MATH220 December 2010
• Q1 (a) • Q1 (b) • Q1 (c) • Q1 (d) • Q1 (e) • Q1 (f) • Q2 (a) • Q2 (b) • Q3 (a) • Q3 (b) • Q3 (c) • Q4 (a) • Q4 (b) • Q4 (c) • Q5 (a) • Q5 (b) • Q5 (c) • Q6 (a) • Q6 (b) • Q7 (a) • Q7 (b) • Q8 (a) • Q8 (b) • Q9 (a) • Q9 (b) • Q10 (a) • Q10 (b) • Q10 (c) •
Make sure you understand the problem fully: What is the question asking you to do? Are there specific conditions or constraints that you should take note of? How will you know if your answer is correct from your work only? Can you rephrase the question in your own words in a way that makes sense to you?
If you are stuck, check the hint below. Consider it for a while. Does it give you a new idea on how to approach the problem? If so, try it!
Proving this from first principles would mean to show that an element of the set on the left must be an element of the set on the right and vice versa.
Checking a solution serves two purposes: helping you if, after having used the hint, you still are stuck on the problem; or if you have solved the problem and would like to check your work.
- If you are stuck on a problem: Read the solution slowly and as soon as you feel you could finish the problem on your own, hide it and work on the problem. Come back later to the solution if you are stuck or if you want to check your work.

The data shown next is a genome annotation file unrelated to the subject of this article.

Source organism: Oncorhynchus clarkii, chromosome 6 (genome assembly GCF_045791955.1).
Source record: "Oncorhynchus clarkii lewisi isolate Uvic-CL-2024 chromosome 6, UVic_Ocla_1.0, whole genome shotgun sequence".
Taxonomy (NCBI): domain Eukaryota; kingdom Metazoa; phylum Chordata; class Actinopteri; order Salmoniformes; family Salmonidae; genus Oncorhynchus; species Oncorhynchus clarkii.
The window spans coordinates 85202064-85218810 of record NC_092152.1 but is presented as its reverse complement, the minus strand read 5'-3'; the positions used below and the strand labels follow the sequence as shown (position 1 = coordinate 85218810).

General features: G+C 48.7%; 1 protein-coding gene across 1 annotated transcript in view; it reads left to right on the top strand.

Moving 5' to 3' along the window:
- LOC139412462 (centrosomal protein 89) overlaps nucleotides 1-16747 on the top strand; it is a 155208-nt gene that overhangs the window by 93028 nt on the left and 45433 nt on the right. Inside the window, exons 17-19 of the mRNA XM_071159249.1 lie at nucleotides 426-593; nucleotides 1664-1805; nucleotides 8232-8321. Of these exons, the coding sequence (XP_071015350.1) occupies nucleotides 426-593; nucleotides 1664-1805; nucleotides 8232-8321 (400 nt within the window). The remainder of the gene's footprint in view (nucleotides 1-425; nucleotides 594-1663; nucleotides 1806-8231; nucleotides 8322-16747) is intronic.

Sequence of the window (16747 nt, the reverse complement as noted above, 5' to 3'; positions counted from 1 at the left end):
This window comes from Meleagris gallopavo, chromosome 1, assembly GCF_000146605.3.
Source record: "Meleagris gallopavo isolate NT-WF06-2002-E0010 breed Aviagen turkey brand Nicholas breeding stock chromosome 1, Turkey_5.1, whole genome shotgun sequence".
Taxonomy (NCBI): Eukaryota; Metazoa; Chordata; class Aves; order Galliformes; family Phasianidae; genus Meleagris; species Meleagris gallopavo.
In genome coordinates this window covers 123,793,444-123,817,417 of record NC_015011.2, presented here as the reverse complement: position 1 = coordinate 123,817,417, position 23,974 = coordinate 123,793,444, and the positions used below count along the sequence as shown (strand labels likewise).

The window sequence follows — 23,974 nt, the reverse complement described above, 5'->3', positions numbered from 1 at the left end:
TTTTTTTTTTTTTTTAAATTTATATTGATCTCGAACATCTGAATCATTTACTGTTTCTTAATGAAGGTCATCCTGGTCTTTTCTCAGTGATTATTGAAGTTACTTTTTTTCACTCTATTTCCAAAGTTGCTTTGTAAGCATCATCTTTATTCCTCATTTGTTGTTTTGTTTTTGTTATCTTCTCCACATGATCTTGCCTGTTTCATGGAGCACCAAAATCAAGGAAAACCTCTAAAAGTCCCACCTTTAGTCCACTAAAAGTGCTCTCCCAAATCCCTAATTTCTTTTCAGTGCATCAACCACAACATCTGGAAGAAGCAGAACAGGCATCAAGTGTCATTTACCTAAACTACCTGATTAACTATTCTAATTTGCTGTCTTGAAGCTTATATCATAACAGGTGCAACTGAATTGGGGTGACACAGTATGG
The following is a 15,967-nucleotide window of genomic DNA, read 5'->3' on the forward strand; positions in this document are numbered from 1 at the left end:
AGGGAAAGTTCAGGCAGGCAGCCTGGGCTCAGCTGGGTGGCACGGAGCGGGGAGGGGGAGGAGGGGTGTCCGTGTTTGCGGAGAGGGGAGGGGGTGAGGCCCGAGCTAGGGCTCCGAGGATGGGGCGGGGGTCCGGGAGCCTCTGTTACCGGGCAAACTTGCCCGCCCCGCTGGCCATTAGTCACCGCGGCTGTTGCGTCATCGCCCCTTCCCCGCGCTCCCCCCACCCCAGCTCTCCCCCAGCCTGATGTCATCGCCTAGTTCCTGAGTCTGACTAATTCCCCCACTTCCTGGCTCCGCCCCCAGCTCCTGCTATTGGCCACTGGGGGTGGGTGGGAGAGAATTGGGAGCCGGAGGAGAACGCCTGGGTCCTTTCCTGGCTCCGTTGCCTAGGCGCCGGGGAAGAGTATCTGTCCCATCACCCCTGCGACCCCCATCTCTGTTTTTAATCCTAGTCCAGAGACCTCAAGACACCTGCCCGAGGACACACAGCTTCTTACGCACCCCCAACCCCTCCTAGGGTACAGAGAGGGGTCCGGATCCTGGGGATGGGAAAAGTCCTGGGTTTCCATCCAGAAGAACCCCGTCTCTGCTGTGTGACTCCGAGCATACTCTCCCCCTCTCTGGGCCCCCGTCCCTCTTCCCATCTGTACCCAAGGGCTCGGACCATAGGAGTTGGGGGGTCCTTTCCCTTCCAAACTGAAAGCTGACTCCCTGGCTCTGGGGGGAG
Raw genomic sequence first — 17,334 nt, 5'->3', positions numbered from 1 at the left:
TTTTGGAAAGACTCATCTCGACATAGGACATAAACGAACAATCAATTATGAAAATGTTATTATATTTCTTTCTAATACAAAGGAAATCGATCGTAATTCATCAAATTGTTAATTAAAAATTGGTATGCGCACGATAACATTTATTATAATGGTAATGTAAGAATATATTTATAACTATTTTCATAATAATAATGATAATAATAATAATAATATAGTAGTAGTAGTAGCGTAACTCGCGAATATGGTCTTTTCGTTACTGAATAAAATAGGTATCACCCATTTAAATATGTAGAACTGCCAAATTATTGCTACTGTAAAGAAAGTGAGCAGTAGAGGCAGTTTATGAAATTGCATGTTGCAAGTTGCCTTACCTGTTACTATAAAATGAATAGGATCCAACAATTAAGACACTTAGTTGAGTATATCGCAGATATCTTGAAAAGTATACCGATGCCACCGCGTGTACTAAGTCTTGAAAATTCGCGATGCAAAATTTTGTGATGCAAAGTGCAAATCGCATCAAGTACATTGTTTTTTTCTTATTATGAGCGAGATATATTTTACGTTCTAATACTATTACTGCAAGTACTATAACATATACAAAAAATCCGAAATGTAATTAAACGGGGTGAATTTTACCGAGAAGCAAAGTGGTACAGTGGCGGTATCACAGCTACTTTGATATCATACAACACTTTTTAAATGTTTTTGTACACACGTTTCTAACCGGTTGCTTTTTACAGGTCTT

- If you want to check your work: Don't only focus on the answer, problems are mostly marked for the work you do, make sure you understand all the steps that were required to complete the problem and see if you made mistakes or forgot some aspects. Your goal is to check that your mental process was correct, not only the result.
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We prove double inclusion of sets.
First suppose that . To be a member of the set on the right, we must show that either or that . If , then we are done. So suppose otherwise, that is, . Since we know that and . However, as , we must have that . Hence, as and , we see that completing the proof in this direction.
For the reverse direction, suppose that . If , then we have that and . Thus, . Now, if instead , then necessarily we must have that . Hence and . Thus, .
This completes the proof.
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